Lily looked at Alice in a clear fit of horror, and Andromeda knew what was going through her mind. The hope that he wasn’t really after her son; hating herself for wishing the reverse on anyone else, much less a friend.
The tense silence was broken by Sirius throwing his mug down, causing it to split in half.
“No,” he said loudly. “I can’t accept it.”
“Sirius,” Andromeda hissed.
“Don’t hiss at me, Andromeda! This isn’t happening. We need a plan.”
“Dumbledore has one,” James said. “He wants us to—”
Sirius laughed over him. “You really trust Dumbledore?”
“Why wouldn’t I?”
“Let me think about it. Dorcas… Caradoc… Gideon and Fabian…”
“How was any of it his fault? You’re being irrational.”
“Irrational? They were our friends, James. And from where I’m standing, Dumbledore’s not done a thing to keep them safe.”
“What the hell are you on about?” Alice exclaimed. “There’s a load you don’t know! If Dumbledore hadn’t established the Order years ago, the war would be so much worse!”
“Yeah, when he didn’t bother to tell anyone else there might be a war, he’s such a hero!”
“He told anyone who’d listen. That’s how the Order was born. It’s not his fault there’ve been casualties, and it’s not his fault Voldemort’s after our—”
Alice’s fingers pressed against the table. “We’re all upset. No one more than James, Lily, Frank and me. But we don’t have time to blame anyone. That’s not why we’re here.”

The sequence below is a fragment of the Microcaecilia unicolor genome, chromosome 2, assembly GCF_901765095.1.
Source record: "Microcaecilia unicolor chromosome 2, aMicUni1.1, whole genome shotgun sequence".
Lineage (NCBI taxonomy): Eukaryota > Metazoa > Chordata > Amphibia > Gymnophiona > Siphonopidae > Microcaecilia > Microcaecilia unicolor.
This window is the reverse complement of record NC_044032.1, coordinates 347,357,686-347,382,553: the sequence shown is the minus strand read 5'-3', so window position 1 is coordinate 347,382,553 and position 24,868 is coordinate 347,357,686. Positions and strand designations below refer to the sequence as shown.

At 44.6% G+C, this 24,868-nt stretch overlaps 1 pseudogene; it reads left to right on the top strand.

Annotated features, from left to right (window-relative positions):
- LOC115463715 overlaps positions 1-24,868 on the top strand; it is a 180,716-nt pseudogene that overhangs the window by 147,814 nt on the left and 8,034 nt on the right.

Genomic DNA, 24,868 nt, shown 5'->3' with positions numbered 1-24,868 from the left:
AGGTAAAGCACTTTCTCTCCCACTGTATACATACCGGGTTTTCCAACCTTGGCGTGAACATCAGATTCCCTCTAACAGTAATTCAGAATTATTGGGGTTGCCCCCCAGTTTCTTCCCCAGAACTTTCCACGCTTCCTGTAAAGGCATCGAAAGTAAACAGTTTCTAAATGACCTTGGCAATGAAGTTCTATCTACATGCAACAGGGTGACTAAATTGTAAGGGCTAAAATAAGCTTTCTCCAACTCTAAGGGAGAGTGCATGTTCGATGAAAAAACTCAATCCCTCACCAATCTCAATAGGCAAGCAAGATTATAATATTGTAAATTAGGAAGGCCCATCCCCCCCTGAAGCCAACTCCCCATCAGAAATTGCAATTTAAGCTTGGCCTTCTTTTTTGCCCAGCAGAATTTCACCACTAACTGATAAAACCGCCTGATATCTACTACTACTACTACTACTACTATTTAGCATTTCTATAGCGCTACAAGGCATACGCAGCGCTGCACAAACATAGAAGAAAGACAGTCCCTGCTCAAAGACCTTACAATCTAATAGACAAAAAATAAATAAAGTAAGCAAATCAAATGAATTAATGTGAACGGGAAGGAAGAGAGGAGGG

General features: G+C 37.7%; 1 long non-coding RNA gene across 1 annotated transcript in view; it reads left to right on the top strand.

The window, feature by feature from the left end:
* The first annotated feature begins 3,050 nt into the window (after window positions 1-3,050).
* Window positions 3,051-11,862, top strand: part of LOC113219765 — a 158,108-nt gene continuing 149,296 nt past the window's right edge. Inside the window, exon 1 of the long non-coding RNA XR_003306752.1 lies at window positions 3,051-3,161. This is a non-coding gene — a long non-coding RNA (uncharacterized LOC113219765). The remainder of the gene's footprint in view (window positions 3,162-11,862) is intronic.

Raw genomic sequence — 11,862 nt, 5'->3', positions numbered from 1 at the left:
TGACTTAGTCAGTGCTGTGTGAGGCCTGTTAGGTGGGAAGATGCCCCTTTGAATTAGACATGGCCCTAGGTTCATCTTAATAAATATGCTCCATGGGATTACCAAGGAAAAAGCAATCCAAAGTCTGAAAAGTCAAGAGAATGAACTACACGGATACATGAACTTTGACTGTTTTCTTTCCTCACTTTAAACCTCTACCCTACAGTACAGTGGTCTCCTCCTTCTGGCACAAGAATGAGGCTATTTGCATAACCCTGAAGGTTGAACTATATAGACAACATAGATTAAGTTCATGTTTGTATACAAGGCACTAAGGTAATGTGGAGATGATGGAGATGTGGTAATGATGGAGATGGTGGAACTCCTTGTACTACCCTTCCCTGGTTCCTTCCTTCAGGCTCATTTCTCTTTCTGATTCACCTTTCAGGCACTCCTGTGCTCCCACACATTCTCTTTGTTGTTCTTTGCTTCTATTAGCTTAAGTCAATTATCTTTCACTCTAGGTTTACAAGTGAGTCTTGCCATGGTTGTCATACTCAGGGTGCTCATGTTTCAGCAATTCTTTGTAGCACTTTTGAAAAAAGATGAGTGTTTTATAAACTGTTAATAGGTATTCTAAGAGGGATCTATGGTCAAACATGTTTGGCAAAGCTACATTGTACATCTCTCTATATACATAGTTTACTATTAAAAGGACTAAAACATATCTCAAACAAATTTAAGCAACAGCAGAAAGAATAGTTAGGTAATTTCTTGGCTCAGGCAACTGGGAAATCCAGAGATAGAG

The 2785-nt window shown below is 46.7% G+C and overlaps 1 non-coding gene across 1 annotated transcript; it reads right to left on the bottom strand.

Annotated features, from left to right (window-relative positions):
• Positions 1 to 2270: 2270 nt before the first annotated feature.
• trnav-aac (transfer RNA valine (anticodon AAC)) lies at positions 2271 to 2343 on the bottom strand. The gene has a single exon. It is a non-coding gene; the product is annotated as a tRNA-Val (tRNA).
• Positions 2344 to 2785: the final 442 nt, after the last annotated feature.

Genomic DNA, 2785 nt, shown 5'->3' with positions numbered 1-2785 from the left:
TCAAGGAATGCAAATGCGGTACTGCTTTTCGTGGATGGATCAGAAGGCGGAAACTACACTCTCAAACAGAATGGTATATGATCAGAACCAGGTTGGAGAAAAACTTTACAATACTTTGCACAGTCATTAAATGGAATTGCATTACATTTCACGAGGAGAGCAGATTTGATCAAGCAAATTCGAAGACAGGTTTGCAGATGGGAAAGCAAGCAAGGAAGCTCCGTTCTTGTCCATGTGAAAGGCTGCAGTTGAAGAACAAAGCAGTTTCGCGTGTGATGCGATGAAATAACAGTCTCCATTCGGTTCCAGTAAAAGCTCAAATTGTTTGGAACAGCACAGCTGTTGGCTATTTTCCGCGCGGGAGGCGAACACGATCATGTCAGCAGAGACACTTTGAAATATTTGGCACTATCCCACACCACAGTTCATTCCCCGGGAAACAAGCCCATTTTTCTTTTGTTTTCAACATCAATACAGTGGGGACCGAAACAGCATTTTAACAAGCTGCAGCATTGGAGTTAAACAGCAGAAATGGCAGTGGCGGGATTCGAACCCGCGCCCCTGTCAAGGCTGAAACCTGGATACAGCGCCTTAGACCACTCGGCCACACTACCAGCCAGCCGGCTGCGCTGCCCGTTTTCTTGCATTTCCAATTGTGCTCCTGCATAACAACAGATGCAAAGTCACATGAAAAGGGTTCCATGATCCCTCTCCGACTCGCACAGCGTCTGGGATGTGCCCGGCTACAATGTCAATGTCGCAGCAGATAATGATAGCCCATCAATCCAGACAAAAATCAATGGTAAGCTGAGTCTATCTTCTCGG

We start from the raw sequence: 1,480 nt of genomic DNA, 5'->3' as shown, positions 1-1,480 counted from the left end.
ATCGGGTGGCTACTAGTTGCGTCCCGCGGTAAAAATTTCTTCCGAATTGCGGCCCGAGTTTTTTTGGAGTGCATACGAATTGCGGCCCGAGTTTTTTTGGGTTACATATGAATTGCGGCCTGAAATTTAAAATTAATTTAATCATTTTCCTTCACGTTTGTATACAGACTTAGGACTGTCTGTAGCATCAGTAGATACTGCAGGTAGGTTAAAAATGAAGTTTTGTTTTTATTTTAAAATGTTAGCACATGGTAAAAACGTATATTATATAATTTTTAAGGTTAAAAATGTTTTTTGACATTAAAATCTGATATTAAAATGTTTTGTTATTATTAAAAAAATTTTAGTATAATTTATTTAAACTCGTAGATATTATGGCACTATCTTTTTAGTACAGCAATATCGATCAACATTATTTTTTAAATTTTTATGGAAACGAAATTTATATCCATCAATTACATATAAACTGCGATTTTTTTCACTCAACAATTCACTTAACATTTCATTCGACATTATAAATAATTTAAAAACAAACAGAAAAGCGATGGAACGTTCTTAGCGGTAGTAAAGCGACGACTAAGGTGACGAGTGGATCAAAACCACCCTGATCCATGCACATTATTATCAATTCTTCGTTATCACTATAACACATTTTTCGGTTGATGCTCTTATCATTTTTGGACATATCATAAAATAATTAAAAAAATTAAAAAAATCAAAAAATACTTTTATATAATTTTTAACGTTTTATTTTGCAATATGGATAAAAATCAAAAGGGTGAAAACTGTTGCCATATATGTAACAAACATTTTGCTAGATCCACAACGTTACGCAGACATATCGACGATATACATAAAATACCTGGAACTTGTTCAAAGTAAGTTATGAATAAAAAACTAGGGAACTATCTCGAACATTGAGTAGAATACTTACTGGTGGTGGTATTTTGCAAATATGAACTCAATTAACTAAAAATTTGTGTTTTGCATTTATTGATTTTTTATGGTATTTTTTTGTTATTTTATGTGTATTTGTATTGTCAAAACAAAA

“We need Secret Keepers,” James explained. “Sirius, Lily and I want it to be you.”
“Me?” Sirius sounded surprised. “James…”
“Who else would we ask? Dumbledore offered, but both Lily and I know who it needs to be.”
Sirius nodded very slowly. “I would be honoured.”
“‘Dromeda…” Alice said at the same time.
“Absolutely,” Andromeda promised without hesitation.
“This isn’t a light decision. If they have any reason to suspect that you know where we are, they will come after you.”
“I know. I don’t care.”
After that, all want for a child was put aside out of fear for her friends.
The night before they went into hiding, Lily met with Alice and Andromeda. Lily's face was tight as she held her son. Andromeda thought of Dora and cringed, imagining how she’d feel in such a predicament. It was hard enough knowing Neville was in danger. Neville, who Andromeda had held when he was five hours old. Neville, who Frank had taken with him.
The women had clearly been together for some time, Andromeda realized; empty tea cups sat on either side of them. She couldn’t imagine what they were each going through; she knew that they were close friends, Alice regarding Lily as a younger sister, and had always hoped their sons would be playmates when they were older. Now here they were, wondering whose son was in danger, struggling with so many conflicted feelings.
At least, Andromeda observed, they didn’t seem to have been driven apart by this.
“I know you’ve been asked a lot, Andromeda,” Lily began, “but I have one last thing to ask of you.”
“The war’s not going to end anytime soon. I think we all know that. James and I will hide. You know we will. But if Voldemort” (Andromeda winced) “finds a way to us, we’re not going to step aside and let him hurt Harry. There’s a good chance that he’ll take both of us.”
“Don’t say that,” Andromeda said sharply.